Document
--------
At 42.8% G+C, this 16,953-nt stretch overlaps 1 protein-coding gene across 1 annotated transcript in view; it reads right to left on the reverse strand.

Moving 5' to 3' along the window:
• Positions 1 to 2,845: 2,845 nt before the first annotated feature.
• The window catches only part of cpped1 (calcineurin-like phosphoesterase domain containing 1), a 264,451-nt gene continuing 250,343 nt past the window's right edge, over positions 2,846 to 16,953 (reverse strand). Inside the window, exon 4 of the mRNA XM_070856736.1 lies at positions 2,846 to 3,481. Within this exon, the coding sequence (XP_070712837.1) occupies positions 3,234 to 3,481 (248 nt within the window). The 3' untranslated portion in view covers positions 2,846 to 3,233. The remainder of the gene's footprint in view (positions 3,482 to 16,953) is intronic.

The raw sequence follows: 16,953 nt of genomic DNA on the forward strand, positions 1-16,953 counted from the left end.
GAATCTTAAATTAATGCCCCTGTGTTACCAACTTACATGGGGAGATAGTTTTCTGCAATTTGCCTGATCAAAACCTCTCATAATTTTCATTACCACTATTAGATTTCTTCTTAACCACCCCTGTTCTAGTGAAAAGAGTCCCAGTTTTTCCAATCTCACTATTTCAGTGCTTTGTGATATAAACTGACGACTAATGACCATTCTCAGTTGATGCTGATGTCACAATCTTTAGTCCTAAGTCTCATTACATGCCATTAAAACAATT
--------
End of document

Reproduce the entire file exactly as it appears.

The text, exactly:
At 42.8% G+C, this 16,953-nt stretch overlaps 1 protein-coding gene across 1 annotated transcript in view; it reads right to left on the reverse strand.

Moving 5' to 3' along the window:
• Positions 1 to 2,845: 2,845 nt before the first annotated feature.
• The window catches only part of cpped1 (calcineurin-like phosphoesterase domain containing 1), a 264,451-nt gene continuing 250,343 nt past the window's right edge, over positions 2,846 to 16,953 (reverse strand). Inside the window, exon 4 of the mRNA XM_070856736.1 lies at positions 2,846 to 3,481. Within this exon, the coding sequence (XP_070712837.1) occupies positions 3,234 to 3,481 (248 nt within the window). The 3' untranslated portion in view covers positions 2,846 to 3,233. The remainder of the gene's footprint in view (positions 3,482 to 16,953) is intronic.

The raw sequence follows: 16,953 nt of genomic DNA on the forward strand, positions 1-16,953 counted from the left end.
GAATCTTAAATTAATGCCCCTGTGTTACCAACTTACATGGGGAGATAGTTTTCTGCAATTTGCCTGATCAAAACCTCTCATAATTTTCATTACCACTATTAGATTTCTTCTTAACCACCCCTGTTCTAGTGAAAAGAGTCCCAGTTTTTCCAATCTCACTATTTCAGTGCTTTGTGATATAAACTGACGACTAATGACCATTCTCAGTTGATGCTGATGTCACAATCTTTAGTCCTAAGTCTCATTACATGCCATTAAAACAATT